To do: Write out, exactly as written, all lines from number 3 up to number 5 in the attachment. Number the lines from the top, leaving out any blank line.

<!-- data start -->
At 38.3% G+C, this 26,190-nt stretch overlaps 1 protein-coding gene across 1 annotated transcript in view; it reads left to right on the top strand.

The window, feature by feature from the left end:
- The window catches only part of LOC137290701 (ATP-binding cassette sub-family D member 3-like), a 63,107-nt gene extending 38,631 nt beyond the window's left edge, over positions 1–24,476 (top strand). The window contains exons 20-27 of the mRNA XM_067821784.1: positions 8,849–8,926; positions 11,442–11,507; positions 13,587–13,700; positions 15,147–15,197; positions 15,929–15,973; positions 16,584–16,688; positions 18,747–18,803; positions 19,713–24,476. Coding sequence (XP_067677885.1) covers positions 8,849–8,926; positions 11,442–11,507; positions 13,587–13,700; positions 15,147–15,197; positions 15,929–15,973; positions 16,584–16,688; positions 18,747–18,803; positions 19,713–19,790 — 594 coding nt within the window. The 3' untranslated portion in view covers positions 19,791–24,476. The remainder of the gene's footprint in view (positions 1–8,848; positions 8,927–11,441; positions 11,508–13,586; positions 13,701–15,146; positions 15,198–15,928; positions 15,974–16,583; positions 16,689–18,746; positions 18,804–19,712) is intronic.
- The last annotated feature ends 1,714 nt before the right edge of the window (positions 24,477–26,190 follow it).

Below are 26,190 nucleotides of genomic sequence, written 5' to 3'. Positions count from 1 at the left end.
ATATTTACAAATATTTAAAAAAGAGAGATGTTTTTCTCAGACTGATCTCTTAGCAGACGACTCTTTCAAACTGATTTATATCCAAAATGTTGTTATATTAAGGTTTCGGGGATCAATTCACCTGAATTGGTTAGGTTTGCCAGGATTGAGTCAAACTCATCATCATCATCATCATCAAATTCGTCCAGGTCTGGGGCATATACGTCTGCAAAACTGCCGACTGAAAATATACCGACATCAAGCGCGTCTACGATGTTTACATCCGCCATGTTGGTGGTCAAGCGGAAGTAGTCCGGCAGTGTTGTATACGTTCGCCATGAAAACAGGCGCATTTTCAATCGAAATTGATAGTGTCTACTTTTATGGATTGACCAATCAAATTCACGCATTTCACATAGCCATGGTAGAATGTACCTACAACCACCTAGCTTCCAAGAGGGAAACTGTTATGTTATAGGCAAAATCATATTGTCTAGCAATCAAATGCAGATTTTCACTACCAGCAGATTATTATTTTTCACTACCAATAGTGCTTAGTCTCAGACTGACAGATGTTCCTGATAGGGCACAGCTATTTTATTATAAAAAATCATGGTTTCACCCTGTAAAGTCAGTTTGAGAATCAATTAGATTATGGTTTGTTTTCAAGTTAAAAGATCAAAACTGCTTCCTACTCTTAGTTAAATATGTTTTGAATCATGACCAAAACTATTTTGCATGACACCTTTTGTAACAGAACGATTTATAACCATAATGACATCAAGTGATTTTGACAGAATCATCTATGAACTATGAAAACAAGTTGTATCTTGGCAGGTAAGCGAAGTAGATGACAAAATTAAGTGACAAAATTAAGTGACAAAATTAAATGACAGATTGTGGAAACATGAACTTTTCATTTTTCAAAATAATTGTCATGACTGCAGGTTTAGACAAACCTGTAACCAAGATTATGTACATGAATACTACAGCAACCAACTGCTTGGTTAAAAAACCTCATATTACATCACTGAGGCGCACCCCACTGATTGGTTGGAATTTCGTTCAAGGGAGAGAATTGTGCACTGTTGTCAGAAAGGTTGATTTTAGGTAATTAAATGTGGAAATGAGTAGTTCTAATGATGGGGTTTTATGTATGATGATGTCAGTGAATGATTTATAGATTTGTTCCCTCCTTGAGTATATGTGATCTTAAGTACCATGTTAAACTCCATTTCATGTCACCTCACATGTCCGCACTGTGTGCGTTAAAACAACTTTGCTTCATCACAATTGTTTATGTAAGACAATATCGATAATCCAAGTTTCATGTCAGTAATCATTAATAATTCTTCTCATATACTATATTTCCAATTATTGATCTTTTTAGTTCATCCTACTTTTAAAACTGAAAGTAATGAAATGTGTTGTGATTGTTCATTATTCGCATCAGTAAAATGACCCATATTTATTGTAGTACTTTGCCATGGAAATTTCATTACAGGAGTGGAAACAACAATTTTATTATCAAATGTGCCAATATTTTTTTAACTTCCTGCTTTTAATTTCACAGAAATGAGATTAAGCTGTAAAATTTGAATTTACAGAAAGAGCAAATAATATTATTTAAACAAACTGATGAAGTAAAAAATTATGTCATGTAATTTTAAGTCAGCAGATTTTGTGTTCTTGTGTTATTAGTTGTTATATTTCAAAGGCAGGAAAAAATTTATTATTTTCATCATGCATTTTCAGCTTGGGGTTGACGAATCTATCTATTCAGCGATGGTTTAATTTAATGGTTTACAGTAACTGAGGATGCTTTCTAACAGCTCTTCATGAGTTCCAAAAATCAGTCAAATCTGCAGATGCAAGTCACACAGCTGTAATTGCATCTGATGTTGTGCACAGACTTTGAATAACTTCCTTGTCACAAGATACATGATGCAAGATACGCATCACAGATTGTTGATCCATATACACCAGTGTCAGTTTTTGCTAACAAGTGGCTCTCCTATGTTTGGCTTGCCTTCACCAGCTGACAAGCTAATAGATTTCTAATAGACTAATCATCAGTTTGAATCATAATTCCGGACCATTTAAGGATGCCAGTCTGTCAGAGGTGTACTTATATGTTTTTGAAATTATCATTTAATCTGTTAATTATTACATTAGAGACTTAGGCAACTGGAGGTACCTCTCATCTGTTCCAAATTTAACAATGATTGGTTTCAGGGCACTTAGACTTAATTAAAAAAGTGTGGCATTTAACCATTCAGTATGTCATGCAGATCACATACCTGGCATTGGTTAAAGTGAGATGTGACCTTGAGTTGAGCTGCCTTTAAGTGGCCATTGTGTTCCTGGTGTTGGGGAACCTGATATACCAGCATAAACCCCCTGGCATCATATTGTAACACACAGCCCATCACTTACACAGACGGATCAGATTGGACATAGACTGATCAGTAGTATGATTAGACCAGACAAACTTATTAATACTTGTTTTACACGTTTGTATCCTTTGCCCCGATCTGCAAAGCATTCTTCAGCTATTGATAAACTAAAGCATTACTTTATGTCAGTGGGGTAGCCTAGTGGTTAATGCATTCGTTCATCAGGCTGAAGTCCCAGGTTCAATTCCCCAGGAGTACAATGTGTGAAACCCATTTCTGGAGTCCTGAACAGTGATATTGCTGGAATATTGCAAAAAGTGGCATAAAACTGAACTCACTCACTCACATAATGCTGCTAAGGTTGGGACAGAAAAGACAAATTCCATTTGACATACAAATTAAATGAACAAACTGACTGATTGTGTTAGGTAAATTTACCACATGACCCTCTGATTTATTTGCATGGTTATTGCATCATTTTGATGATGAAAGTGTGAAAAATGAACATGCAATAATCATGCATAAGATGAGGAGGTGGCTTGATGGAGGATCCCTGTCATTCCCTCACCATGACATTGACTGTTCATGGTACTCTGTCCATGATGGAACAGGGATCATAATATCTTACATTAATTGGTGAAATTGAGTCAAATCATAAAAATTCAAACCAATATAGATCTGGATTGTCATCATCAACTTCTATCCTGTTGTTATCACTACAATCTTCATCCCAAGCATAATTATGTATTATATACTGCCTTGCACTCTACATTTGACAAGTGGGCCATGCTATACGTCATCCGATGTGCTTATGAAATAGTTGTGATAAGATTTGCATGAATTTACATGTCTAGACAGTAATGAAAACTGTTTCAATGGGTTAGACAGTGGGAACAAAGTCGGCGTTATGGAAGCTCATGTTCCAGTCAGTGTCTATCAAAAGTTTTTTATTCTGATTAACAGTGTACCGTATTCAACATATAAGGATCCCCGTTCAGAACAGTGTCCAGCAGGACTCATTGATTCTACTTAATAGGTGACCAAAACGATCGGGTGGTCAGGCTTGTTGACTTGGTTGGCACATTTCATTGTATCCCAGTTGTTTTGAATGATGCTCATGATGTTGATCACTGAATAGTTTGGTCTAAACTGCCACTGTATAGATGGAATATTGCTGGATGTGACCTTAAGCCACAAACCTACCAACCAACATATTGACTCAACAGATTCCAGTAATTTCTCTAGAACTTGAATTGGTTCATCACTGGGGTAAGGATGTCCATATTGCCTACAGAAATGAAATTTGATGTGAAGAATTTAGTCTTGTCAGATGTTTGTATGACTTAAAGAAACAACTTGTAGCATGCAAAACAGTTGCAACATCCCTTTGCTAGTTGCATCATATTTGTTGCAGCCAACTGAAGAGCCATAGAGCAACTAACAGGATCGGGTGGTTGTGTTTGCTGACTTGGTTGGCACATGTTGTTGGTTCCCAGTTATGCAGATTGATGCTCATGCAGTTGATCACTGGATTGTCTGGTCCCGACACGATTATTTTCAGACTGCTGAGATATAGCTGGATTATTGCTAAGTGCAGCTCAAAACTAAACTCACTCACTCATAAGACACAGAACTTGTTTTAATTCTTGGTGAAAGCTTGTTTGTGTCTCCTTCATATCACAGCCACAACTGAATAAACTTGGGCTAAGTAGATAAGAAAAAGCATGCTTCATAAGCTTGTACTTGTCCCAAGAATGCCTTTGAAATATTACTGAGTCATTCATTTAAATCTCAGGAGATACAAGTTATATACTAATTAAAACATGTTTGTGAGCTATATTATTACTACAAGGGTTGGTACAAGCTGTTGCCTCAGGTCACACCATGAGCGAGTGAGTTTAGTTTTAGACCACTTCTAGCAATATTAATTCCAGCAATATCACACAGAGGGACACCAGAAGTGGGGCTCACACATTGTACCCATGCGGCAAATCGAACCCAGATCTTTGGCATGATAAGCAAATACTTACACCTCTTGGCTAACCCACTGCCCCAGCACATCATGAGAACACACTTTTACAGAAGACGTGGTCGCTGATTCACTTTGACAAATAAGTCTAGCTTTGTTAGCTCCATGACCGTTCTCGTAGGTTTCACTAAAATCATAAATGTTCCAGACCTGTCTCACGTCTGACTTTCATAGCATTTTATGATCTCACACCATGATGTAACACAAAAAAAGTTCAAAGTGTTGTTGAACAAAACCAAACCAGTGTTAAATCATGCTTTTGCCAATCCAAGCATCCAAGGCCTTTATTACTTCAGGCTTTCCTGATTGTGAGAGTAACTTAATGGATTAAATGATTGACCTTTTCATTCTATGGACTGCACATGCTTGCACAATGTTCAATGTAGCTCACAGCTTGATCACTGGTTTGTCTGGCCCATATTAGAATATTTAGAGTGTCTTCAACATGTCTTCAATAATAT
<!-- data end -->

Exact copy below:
- The window catches only part of LOC137290701 (ATP-binding cassette sub-family D member 3-like), a 63,107-nt gene extending 38,631 nt beyond the window's left edge, over positions 1–24,476 (top strand). The window contains exons 20-27 of the mRNA XM_067821784.1: positions 8,849–8,926; positions 11,442–11,507; positions 13,587–13,700; positions 15,147–15,197; positions 15,929–15,973; positions 16,584–16,688; positions 18,747–18,803; positions 19,713–24,476. Coding sequence (XP_067677885.1) covers positions 8,849–8,926; positions 11,442–11,507; positions 13,587–13,700; positions 15,147–15,197; positions 15,929–15,973; positions 16,584–16,688; positions 18,747–18,803; positions 19,713–19,790 — 594 coding nt within the window. The 3' untranslated portion in view covers positions 19,791–24,476. The remainder of the gene's footprint in view (positions 1–8,848; positions 8,927–11,441; positions 11,508–13,586; positions 13,701–15,146; positions 15,198–15,928; positions 15,974–16,583; positions 16,689–18,746; positions 18,804–19,712) is intronic.
- The last annotated feature ends 1,714 nt before the right edge of the window (positions 24,477–26,190 follow it).

Below are 26,190 nucleotides of genomic sequence, written 5' to 3'. Positions count from 1 at the left end.